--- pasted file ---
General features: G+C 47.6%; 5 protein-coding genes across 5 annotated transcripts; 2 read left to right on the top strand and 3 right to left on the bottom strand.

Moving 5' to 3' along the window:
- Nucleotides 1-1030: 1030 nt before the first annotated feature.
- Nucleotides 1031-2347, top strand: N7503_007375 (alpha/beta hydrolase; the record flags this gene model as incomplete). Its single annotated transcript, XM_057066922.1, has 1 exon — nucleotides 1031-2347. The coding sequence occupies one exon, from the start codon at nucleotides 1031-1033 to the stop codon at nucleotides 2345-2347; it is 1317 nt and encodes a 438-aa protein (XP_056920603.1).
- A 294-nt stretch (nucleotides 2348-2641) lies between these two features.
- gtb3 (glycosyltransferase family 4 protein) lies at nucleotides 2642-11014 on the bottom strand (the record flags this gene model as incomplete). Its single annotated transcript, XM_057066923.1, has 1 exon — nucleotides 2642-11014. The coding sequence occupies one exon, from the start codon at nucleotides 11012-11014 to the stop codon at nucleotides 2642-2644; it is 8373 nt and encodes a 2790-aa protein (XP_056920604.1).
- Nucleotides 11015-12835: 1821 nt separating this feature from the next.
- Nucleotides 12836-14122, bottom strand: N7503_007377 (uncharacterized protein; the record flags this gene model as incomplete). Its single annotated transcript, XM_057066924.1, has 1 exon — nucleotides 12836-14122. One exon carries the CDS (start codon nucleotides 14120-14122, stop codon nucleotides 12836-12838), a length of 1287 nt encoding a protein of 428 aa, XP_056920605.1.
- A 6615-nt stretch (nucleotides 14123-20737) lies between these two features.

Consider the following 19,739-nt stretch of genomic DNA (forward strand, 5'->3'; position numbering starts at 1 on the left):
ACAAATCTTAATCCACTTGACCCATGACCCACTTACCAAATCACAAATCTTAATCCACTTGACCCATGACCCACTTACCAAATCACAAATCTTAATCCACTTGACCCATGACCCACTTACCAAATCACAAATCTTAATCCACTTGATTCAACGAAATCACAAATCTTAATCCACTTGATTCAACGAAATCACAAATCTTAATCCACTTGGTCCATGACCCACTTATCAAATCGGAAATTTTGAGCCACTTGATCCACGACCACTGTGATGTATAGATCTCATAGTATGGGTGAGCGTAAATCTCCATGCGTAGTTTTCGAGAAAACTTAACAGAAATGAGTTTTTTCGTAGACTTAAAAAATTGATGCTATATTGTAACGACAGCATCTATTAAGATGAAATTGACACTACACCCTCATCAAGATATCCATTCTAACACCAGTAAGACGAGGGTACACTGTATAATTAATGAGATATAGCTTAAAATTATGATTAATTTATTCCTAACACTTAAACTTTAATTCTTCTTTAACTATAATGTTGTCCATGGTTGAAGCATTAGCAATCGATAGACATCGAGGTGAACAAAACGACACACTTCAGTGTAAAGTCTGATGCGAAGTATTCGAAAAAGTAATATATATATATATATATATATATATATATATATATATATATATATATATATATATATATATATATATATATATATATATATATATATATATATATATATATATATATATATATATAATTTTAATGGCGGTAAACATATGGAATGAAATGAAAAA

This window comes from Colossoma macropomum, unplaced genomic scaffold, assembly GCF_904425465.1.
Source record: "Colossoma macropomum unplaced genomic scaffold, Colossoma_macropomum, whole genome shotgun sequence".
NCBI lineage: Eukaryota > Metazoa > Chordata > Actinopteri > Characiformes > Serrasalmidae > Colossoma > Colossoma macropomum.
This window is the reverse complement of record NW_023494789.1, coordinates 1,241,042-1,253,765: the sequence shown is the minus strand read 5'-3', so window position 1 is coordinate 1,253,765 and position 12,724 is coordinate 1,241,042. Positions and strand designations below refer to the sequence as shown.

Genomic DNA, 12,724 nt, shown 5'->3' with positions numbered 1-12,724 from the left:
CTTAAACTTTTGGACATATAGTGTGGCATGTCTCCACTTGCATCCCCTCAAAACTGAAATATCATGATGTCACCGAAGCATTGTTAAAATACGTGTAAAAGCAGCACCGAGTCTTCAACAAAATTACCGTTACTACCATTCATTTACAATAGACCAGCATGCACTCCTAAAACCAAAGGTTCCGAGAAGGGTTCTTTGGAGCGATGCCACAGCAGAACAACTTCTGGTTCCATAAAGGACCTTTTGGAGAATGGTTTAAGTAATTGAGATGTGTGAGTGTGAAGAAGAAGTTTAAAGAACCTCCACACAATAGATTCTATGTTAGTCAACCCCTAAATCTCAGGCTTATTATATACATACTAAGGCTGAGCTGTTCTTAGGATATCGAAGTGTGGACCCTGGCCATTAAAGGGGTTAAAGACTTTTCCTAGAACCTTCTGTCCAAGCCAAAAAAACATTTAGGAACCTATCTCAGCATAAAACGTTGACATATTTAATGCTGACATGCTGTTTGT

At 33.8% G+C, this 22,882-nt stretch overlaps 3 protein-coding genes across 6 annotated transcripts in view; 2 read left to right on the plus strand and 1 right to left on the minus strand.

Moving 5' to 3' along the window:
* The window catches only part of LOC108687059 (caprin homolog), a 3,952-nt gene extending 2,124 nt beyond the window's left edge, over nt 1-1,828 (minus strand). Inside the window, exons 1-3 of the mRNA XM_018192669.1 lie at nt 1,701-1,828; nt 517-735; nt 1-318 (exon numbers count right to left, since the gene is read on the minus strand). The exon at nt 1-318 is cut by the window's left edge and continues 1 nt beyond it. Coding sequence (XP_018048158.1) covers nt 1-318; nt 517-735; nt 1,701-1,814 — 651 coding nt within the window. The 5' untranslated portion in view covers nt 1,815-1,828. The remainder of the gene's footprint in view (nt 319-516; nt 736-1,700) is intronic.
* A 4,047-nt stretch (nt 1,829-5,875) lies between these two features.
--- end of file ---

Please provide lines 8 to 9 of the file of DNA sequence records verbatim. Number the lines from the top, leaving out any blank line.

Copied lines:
- Nucleotides 12836-14122, bottom strand: N7503_007377 (uncharacterized protein; the record flags this gene model as incomplete). Its single annotated transcript, XM_057066924.1, has 1 exon — nucleotides 12836-14122. One exon carries the CDS (start codon nucleotides 14120-14122, stop codon nucleotides 12836-12838), a length of 1287 nt encoding a protein of 428 aa, XP_056920605.1.
- A 6615-nt stretch (nucleotides 14123-20737) lies between these two features.